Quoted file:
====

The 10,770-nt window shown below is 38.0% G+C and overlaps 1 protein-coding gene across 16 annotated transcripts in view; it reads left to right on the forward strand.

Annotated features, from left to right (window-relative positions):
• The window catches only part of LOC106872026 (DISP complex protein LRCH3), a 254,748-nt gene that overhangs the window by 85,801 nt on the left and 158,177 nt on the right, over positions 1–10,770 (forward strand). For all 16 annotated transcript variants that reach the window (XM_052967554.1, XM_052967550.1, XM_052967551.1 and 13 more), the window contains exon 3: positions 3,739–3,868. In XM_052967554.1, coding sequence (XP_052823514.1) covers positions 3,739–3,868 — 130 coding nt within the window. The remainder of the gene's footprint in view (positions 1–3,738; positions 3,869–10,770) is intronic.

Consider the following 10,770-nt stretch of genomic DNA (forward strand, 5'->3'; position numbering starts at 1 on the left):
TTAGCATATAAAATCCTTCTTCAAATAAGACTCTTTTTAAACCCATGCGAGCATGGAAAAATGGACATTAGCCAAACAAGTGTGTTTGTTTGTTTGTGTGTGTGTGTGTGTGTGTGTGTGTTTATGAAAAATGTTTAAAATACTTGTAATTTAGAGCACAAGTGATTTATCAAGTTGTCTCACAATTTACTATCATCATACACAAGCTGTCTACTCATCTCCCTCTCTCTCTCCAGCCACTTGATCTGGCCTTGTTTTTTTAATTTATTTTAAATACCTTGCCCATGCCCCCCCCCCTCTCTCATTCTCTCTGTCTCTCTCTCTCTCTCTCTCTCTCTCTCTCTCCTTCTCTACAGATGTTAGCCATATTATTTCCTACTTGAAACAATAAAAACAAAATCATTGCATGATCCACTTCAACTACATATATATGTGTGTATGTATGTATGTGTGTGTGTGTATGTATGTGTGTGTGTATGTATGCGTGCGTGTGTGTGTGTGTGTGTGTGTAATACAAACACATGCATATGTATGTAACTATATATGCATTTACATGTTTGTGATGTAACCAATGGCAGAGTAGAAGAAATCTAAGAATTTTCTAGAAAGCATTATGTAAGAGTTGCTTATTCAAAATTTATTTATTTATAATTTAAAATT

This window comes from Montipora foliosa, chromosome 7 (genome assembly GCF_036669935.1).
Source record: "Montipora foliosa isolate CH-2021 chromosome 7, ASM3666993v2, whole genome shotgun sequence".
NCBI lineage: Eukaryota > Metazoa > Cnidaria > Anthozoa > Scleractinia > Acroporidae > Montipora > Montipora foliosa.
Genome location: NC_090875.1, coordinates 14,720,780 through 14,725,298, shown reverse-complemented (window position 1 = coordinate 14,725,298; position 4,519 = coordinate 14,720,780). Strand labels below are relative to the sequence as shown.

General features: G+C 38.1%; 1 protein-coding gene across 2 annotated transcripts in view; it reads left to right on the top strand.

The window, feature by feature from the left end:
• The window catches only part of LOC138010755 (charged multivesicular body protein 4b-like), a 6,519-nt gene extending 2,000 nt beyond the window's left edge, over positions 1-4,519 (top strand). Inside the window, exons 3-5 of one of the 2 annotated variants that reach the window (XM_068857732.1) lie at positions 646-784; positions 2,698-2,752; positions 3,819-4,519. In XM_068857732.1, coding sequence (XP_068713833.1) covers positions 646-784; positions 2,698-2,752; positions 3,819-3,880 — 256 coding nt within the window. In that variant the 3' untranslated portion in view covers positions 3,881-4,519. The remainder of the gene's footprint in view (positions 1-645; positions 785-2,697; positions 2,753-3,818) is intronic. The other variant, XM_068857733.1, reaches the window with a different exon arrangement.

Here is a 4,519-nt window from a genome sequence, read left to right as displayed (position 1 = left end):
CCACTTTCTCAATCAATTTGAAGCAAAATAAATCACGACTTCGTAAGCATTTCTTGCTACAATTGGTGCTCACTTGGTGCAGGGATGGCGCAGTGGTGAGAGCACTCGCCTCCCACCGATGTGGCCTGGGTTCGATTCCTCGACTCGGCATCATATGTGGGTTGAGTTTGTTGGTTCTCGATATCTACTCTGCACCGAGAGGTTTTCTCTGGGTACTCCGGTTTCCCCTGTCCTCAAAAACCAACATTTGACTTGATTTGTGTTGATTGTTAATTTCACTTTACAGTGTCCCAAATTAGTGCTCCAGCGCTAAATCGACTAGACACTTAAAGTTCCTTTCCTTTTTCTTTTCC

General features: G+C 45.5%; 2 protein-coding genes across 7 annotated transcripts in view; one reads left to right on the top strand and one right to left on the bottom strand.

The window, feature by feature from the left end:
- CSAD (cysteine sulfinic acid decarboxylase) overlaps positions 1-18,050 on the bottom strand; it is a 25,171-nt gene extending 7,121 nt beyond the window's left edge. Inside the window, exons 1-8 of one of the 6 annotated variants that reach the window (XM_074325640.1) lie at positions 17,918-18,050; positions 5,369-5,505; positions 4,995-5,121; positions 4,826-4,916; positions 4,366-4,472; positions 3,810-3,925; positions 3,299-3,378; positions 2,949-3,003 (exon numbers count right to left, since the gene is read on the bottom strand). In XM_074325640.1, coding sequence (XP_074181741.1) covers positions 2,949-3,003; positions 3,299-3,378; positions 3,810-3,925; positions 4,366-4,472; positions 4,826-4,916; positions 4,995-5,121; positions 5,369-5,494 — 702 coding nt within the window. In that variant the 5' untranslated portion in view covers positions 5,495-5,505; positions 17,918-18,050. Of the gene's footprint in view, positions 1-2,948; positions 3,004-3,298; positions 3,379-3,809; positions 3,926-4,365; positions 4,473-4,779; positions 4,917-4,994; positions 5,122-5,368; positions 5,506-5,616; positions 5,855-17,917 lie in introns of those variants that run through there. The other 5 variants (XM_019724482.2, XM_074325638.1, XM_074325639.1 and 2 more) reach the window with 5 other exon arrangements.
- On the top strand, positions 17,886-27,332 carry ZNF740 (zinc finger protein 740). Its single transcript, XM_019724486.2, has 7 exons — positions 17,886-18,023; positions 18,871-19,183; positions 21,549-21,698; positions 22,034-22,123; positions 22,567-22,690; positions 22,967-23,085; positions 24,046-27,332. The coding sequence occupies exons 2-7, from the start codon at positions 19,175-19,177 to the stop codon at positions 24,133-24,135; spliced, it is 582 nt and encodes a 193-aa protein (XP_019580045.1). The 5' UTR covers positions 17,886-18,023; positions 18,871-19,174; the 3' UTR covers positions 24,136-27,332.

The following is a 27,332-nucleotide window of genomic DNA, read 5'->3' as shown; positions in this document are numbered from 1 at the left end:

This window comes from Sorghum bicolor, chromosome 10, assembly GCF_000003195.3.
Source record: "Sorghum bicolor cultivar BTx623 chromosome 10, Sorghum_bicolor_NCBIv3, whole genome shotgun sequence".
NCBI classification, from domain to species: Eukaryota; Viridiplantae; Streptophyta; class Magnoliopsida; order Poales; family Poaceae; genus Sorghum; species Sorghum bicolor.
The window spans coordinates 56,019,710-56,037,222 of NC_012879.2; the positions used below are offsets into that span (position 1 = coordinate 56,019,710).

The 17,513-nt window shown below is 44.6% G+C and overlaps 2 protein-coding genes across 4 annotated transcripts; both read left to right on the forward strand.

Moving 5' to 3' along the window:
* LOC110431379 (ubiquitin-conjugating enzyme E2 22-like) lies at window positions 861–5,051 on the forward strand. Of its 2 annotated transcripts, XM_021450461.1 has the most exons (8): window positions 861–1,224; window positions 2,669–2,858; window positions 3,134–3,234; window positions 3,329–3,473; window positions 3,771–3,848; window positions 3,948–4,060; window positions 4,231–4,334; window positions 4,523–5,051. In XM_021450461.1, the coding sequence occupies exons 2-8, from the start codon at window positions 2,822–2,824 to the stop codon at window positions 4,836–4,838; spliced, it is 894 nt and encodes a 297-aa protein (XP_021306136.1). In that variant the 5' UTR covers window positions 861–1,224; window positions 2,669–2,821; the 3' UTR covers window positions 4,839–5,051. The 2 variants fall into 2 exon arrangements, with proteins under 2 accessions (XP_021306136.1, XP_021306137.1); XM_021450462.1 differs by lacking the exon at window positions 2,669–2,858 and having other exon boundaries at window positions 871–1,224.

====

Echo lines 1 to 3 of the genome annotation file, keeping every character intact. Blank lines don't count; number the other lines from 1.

The 10,770-nt window shown below is 38.0% G+C and overlaps 1 protein-coding gene across 16 annotated transcripts in view; it reads left to right on the forward strand.

Annotated features, from left to right (window-relative positions):
• The window catches only part of LOC106872026 (DISP complex protein LRCH3), a 254,748-nt gene that overhangs the window by 85,801 nt on the left and 158,177 nt on the right, over positions 1–10,770 (forward strand). For all 16 annotated transcript variants that reach the window (XM_052967554.1, XM_052967550.1, XM_052967551.1 and 13 more), the window contains exon 3: positions 3,739–3,868. In XM_052967554.1, coding sequence (XP_052823514.1) covers positions 3,739–3,868 — 130 coding nt within the window. The remainder of the gene's footprint in view (positions 1–3,738; positions 3,869–10,770) is intronic.